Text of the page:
When gambling was legalized in Atlantic City in 1974, it was supposed to lower our Property Taxes. How’d that work out?
(Cherry Hill, NJ)- In case you haven’t noticed yet, Democrats in Trenton are losing their minds. And in a very loud, indiscreet, mean-spirited way, to boot. Normally I’d be alarmed watching my party airing our dirty laundry, but this time I don’t mind because the battle’s over casino gambling expansion. And if there’s one thing scarier than the words “Speaker Jon Bramnick” it’s more casinos in New Jersey. Here’s why: banking on more gambling is rotten public policy. Casino expansion is, in the words of Trenton’s conservative philosopher/poet Michael Patrick Carroll, ” a doomed business model for all but a few.”
Atlantic City provides a glorious, shining example why gambling’s not all it’s cracked up to be. Four AC casinos were mothballed this past year and thousands of jobs vanished in an already over-saturated gambling marketplace. Yet somehow, Trenton Democrats clamor for more. More gambling brings the alphabet soup of bloated bureaucracies tasked with stewardship of any new gambling riches (such as the Casino Redevelopment Agency.) Instead of investing gambling profits in a sustainable way, the CRDA has enriched itself (and its workers) at the expense of its mission. Atlantic City was swimming in money when the CDRA came onto the scene in back in 1985. Then slowly, under their stewardship, Atlantic City made one costly, short-sighted development decision after another to help land us in our current crisis.
And it’s not just the CRDA with their sticky fingers in the pot. It’s the NJ Casino Commission, the South Jersey Transit Authority, the NJ Gaming Advisory Commission, the Casino Revenue Fund Advisory Commission, and the Atlantic City Convention and Visitors Authority. Instead of one bureaucracy trying to get a piece, you get six. Tell me how it won’t be even worse in North Jersey. I dare you.
Clamoring for Non-existent riches
Watching the Democrats fight has been good theater, but still we’ve crossed the time. Consider: North Jersey Senator Paul Sarlo and South Jersey Assemblyman Lou Greenwald nearly coming to blows. Laughable and pathetic. Pathetic because both are tenured members with leadership positions. And laughable imagining Sarlo huff-and-puff to land a punch while Greenwald bobs-and-weaves to protect That Hair. Hilarious right? But mostly it’s just embarrassing. (And whoever’s leaking all that unseemliness needs a prompt timeout.)
It’s not only the boorish, juvenile behavior on display for the world to read about on PolitickerNJ, there’s the jaw-dropping notion that our leaders have learned NOTHING from the Xanadu and Revel Casino catastrophes. And why not? As Assemblyman Carroll points out, brazen development deals like casinos do indeed benefit a small minority of individuals, politicians, developers, and the occasional jackpot winner. But for residents in casino areas (and for taxpayers generally) gambling expansion is a colossally awful strategy. The worst.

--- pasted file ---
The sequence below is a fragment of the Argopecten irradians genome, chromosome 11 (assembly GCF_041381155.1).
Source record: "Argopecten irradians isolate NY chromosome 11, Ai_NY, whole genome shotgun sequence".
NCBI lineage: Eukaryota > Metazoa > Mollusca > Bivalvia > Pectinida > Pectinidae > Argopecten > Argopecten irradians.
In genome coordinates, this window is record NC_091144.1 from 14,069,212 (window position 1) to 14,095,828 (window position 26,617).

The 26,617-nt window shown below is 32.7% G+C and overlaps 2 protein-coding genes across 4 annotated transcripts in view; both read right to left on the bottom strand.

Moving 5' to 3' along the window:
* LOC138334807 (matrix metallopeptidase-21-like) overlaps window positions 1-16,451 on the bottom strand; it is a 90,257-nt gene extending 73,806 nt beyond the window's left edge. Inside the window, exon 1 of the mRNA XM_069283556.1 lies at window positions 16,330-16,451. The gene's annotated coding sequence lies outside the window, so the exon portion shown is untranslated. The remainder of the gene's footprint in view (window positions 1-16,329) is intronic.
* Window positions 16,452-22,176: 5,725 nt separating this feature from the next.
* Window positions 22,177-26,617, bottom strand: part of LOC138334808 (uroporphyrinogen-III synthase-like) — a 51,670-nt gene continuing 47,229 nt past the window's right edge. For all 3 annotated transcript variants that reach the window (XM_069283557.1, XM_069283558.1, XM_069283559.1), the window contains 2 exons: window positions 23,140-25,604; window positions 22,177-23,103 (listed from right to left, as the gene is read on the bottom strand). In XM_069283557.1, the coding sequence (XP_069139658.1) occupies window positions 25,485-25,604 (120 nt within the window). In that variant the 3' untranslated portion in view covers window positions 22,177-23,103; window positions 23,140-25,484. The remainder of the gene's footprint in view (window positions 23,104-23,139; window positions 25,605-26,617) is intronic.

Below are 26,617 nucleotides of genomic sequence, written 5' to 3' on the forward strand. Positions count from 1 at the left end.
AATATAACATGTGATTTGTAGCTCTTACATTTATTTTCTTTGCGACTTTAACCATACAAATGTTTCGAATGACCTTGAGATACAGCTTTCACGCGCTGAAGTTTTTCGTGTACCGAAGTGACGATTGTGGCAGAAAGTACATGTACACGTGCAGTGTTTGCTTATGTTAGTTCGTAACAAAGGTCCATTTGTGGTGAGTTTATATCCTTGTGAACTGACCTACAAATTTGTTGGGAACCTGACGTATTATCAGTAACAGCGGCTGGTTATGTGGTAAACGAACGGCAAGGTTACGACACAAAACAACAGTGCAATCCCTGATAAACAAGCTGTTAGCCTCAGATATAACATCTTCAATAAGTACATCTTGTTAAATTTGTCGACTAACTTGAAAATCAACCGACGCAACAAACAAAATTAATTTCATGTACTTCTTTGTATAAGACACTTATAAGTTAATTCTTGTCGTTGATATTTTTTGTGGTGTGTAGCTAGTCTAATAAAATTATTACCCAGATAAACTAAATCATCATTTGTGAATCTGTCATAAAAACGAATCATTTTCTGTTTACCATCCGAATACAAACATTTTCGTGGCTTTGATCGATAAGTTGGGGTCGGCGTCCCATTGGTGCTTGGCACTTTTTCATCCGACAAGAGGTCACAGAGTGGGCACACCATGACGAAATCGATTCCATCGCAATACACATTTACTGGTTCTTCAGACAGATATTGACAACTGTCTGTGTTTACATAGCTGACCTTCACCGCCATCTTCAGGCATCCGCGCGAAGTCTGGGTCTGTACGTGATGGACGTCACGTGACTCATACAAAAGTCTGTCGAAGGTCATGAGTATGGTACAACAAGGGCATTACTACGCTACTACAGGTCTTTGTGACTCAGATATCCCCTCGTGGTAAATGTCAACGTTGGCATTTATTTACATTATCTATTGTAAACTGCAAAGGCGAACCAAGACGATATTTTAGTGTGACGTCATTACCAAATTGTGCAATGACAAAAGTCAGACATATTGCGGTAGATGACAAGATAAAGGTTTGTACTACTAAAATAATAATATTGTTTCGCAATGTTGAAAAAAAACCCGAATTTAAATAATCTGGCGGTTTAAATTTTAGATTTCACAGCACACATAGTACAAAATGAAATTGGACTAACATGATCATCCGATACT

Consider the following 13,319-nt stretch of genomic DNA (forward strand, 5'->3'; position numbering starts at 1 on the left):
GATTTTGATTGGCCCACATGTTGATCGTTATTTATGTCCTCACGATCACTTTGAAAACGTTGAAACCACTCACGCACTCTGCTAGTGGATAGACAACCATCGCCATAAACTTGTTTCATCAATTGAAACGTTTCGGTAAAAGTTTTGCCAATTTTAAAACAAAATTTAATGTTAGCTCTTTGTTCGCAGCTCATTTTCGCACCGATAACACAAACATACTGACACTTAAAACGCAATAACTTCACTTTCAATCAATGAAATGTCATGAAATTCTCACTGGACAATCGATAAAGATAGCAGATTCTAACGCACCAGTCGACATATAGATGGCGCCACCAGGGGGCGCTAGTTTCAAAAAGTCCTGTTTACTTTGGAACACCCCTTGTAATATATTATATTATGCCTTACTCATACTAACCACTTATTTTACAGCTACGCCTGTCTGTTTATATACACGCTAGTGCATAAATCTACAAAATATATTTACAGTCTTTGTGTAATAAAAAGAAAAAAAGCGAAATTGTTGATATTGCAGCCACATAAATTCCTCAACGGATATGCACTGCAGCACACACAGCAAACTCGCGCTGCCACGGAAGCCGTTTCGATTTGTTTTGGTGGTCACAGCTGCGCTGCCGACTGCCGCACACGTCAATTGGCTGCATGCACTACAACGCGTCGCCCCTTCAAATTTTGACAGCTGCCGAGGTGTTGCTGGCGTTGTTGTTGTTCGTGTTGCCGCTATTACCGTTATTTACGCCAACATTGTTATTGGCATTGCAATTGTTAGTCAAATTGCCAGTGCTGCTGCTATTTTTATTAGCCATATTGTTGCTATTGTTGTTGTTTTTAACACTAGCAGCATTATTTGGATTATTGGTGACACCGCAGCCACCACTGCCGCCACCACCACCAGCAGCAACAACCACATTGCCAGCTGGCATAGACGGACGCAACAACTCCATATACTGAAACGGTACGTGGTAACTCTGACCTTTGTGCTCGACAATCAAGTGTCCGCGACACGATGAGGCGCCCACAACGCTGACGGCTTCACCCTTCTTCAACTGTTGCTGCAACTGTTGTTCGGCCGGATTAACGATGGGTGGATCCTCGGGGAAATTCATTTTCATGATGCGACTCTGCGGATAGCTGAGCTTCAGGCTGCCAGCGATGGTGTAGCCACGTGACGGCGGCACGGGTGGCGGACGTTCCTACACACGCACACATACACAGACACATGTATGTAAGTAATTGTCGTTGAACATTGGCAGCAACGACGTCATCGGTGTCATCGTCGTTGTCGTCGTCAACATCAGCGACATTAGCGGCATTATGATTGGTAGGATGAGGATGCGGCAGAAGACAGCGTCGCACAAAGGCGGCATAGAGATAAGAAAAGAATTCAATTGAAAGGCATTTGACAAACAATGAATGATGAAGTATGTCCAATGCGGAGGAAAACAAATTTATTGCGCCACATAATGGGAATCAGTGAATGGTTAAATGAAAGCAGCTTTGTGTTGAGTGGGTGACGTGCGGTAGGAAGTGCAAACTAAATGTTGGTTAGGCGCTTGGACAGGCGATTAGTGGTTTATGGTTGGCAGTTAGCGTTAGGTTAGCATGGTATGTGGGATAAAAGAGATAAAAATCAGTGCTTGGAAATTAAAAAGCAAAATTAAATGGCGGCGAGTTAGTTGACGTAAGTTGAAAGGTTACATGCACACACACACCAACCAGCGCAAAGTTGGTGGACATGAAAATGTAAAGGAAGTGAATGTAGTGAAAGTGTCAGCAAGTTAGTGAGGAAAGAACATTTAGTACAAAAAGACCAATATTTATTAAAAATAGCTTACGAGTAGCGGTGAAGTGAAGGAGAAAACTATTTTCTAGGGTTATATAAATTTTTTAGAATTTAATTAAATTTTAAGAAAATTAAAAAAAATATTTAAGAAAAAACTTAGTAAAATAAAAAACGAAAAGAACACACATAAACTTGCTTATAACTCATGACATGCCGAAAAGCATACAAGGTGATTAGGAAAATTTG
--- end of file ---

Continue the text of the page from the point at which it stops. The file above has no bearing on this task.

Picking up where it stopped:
Expanding table gaming didn’t help. Online gambling was a joke. Sports gambling won’t work. And more casinos won’t either. It’s a surefire recipe for bad news and mistake to even try. But don’t tell Trenton Democrats that because they’re too busy engaging in internecine warfare to listen.
Former Garden State Equality director Troy Stevenson caught the current debate all the way from Oklahoma — how could you not? it’s playing out all over social media — and remarked, ‘Honestly, these disagreements should stay behind closed doors. It is never smart to tell your opposition where you think your weaknesses are. That turns them into targets – even if the weakness is imagined – unless that is the agenda. A lack of discipline is the fastest way to turn a majority into a minority.“
He’s right, of course. But maybe a little time in the minority is just was Trenton Democrats need and deserve right now. Their comportment, attitude, and lack of vision suggest as much.
Bad Idea, Worse Timing
Only 37% of NJ residents currently support casino expansion. So why all the fuss over something that would never pass anyway? Who knows? But if Democrats really wanna pass a ballot referendum that would actually address our state’s yawning budget crisis let’s vote to legalize marijuana instead.
But that won’t happen because nothing goes on any ballot in New Jersey unless it would directly enhance Senate President Steve Sweeney’s ambitions. Perfect example: 2013’s minimum wage referendum. It polled really, really well (especially with base Democrats) and landed on the ballot the same day Sweeney was up for reelection. With that in mind, you can reasonably conclude that nothing shall appear on the ballot that 1) doesn’t poll well and 2) upsets the South Jersey trade unions who will go to the matt over casino expansion. And while Sweeney’s easier to tweak because he wants to be Governor, Assembly Speaker Vinnie Prieto doesn’t exactly seem eager to start the referendum process either. Which only enhances the notion this is all one big, silly game.
It’s lamentable there’s no citizen-led referendum process in NJ. Many states simply require (X) amount of signatures on a petition and BAM! it’s on the ballot the very next election! All Garden State referenda originate in the legislature and must pass both houses twice (or once with a super-majority) just to qualify. In other words, nothing goes on the ballot without the Democratic gatekeepers in Trenton singing off first.
Sadly, the very same Democrats currently showing us all their bad side.
Jay Lassiter is a big-mouthed iconoclast from Cherry Hill where he’s currently pushing his left-wing agenda. Jay’s hobbies include marijuana legalization, brunch, and turning NJ into a liberal valhalla. He recently returned from Ireland where he and fellow YES campaigners passed an historic marriage equality referendum. Follow him on Twitter for Jersey’s best Political dish.